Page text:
Haus der Kulturen der Welt
Known locally as "the pregnant oyster," this center for the arts was a gift from the US to Berlin in 1957.
On the corner of via dell’Agnolo and via Giuseppe Verdi, in the midst of Florence’s nightlife and within earshot of Piazza Santa Croce, sits a kiosk of pure nostalgia.
Professional set designer Matteo Sani—driven by fond memories and a sound knowledge of how they were once captured—restored an original 1969 photo booth, or Fotoautomatica, to its authentic form and installed it on this lively street corner. It drew such curiosity and affection that he restored four others and placed them throughout Florence, home to so many of the world’s unique artistic treasures.
Night revelers shout with delight, tourists heading to see Michelangelo’s David pause in confusion, and Vespas squeal to a halt at the sight of this wooden booth—a time machine of sorts. One of its most alluring qualities is the fact that Sani restored it to its original function, rather than updating it to animate one’s image or adjust the filter used.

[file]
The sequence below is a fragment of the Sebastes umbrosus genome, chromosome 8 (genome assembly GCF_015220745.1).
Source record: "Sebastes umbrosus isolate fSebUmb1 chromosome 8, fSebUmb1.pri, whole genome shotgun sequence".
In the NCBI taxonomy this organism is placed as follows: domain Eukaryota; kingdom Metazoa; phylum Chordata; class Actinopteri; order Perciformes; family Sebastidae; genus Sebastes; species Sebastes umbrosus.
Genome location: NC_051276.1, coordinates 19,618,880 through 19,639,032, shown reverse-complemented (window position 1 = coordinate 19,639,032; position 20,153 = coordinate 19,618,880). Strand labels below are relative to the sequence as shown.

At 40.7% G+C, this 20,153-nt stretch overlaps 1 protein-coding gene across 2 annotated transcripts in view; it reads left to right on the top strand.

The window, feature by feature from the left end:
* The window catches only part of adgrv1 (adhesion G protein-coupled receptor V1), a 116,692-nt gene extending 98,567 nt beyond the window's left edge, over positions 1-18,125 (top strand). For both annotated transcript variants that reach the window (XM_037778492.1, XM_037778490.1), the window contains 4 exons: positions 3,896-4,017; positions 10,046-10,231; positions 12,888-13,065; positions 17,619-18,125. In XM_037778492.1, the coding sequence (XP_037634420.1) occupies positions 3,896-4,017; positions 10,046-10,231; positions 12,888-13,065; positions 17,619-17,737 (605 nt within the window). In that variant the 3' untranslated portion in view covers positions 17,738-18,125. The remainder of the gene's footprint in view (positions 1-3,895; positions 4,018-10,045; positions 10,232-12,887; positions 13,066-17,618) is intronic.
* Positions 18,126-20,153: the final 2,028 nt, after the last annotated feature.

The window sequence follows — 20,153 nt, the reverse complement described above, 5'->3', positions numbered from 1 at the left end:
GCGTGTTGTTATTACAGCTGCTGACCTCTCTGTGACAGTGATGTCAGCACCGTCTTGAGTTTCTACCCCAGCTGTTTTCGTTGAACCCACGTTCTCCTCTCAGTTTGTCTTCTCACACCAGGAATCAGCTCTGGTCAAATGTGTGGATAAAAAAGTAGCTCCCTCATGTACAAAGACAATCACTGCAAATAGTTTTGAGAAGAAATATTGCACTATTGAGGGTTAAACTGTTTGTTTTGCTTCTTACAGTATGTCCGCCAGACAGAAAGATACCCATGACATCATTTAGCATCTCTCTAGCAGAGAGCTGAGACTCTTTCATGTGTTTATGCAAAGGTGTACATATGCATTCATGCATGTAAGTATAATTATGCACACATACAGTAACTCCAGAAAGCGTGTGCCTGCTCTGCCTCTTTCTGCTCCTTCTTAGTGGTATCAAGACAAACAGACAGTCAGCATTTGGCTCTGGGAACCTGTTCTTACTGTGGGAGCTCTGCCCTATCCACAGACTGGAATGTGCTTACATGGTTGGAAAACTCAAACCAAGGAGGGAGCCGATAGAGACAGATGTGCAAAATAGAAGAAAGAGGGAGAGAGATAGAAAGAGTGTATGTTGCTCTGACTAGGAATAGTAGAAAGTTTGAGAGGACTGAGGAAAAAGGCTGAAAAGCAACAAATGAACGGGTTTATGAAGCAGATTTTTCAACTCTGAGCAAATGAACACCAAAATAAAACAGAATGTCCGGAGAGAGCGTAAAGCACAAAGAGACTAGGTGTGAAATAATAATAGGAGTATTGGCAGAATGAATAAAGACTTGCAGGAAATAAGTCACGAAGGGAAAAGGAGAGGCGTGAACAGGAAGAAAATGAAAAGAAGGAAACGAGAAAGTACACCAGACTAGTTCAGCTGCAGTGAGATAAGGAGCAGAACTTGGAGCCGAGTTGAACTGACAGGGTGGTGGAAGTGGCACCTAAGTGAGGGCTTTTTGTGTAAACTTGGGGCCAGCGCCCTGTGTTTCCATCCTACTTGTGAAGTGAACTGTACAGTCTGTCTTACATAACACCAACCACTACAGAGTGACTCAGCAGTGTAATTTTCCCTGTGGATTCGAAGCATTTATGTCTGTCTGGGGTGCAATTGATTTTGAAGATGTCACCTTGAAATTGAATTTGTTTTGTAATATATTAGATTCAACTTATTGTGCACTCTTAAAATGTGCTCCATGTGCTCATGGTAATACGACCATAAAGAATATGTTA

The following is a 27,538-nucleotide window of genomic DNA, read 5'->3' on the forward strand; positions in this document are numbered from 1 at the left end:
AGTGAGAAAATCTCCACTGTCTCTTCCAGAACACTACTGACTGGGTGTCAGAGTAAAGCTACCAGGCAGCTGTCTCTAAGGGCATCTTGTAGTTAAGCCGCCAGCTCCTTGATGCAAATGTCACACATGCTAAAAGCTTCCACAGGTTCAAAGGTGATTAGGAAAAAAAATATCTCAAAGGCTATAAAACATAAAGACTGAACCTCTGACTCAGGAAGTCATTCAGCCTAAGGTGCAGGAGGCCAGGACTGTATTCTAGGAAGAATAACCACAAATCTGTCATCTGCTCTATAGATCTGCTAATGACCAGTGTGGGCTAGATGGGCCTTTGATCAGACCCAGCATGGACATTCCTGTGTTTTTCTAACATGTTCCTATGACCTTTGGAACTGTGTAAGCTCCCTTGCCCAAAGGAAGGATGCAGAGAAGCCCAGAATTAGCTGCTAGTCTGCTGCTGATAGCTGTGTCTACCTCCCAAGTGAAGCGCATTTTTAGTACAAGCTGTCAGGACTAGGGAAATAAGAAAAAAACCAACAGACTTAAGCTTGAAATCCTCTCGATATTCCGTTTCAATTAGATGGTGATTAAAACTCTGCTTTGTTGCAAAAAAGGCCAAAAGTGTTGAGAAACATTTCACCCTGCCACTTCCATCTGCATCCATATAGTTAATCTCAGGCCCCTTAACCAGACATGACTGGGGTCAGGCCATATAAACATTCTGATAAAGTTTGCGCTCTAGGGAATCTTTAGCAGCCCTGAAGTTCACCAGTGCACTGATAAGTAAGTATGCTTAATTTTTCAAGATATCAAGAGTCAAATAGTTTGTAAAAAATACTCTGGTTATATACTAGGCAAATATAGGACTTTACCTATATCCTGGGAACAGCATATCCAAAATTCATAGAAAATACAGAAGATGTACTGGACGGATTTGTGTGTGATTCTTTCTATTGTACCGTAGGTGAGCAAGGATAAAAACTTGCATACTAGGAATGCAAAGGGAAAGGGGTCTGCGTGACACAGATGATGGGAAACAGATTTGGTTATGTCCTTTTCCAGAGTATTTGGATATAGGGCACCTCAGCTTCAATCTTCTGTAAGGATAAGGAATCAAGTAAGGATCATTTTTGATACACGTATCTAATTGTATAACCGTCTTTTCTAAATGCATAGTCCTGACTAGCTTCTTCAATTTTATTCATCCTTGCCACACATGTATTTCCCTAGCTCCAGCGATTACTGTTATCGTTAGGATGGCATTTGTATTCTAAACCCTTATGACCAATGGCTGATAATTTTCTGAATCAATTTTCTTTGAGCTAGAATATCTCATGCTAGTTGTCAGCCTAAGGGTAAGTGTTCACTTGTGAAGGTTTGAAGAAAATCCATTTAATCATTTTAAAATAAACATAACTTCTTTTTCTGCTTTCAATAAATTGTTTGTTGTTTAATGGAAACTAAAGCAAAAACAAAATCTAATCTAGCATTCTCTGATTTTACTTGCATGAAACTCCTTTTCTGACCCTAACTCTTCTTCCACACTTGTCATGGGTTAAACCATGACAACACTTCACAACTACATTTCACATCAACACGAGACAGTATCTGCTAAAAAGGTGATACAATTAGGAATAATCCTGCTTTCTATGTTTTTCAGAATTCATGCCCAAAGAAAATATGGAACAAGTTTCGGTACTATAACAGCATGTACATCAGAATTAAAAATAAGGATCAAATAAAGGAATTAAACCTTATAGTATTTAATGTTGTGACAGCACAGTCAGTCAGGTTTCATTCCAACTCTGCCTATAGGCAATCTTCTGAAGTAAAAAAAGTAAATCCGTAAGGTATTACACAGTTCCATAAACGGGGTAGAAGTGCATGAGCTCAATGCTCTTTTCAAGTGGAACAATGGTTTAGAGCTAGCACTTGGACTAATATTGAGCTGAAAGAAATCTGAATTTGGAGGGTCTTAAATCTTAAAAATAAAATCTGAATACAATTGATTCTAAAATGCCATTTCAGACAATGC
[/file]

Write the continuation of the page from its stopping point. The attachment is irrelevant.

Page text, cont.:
Two euros and a bit of patience get you the traditional strip of four black-and-white photographs. For younger generations, these serve as vintage curiosities. But for those who visited the originals, the Fotoautomaticas offer the sensory memory of cramming inside a booth, closing the curtain, and waiting with suspense and expectation. Taking your cue from a blinking light, you’d smile, make a funny face or two, then maybe—if you were lucky—exchange a kiss, a bacio captured in time.
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